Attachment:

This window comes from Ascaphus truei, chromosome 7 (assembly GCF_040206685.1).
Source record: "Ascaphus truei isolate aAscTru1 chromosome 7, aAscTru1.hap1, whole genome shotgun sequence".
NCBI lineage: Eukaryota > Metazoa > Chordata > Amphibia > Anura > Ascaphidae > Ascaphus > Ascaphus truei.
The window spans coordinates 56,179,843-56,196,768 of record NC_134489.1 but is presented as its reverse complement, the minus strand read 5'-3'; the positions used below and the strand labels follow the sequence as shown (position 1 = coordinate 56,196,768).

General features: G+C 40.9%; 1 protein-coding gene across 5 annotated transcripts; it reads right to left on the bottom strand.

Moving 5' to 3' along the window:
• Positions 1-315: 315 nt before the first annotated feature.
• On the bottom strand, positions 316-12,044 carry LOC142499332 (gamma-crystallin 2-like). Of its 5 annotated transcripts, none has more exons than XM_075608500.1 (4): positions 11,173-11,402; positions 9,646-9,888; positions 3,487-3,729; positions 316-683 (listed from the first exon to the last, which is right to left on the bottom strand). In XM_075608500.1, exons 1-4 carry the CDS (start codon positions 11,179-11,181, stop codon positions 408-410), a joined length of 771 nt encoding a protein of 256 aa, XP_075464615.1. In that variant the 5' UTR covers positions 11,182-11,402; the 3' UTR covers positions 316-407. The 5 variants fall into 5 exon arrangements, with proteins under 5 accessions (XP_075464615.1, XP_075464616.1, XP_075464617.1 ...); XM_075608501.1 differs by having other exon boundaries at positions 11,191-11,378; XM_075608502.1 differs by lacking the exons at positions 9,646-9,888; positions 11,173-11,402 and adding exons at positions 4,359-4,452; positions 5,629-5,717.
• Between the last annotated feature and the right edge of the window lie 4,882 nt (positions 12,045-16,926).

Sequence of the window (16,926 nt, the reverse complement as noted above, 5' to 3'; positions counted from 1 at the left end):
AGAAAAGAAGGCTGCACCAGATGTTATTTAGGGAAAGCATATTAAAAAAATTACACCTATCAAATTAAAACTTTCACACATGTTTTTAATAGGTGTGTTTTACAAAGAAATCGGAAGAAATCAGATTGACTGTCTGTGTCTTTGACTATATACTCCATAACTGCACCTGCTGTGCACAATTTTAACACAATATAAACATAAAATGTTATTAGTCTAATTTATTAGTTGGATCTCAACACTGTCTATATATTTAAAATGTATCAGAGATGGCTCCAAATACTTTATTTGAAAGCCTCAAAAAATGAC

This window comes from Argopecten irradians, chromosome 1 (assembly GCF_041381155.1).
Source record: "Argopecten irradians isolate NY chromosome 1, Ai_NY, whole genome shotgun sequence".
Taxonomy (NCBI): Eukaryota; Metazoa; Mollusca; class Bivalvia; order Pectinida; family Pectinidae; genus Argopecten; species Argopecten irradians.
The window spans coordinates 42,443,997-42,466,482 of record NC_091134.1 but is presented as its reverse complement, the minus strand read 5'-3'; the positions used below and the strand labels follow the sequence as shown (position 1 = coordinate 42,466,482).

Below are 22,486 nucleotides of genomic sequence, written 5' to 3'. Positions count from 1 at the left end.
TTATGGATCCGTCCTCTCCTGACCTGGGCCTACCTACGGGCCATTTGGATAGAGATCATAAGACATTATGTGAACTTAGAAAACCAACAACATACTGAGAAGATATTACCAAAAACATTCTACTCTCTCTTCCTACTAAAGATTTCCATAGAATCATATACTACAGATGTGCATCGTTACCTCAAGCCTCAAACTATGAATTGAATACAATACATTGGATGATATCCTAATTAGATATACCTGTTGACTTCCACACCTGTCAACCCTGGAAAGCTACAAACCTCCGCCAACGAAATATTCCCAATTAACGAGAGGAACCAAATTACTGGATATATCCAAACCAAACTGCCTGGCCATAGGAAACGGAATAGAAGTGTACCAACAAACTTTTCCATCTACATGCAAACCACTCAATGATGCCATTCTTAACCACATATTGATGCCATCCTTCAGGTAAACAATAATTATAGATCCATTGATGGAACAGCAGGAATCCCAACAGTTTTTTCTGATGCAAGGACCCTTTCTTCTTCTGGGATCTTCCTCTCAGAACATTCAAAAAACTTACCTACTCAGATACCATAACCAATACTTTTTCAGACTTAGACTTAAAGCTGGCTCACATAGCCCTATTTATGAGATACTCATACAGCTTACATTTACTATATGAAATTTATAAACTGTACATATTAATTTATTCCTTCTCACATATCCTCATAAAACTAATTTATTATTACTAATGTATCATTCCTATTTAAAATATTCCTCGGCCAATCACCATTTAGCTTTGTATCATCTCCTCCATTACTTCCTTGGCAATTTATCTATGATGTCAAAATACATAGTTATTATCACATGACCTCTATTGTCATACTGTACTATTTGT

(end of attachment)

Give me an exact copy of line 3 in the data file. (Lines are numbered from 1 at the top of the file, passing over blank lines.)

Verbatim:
NCBI lineage: Eukaryota > Metazoa > Chordata > Amphibia > Anura > Ascaphidae > Ascaphus > Ascaphus truei.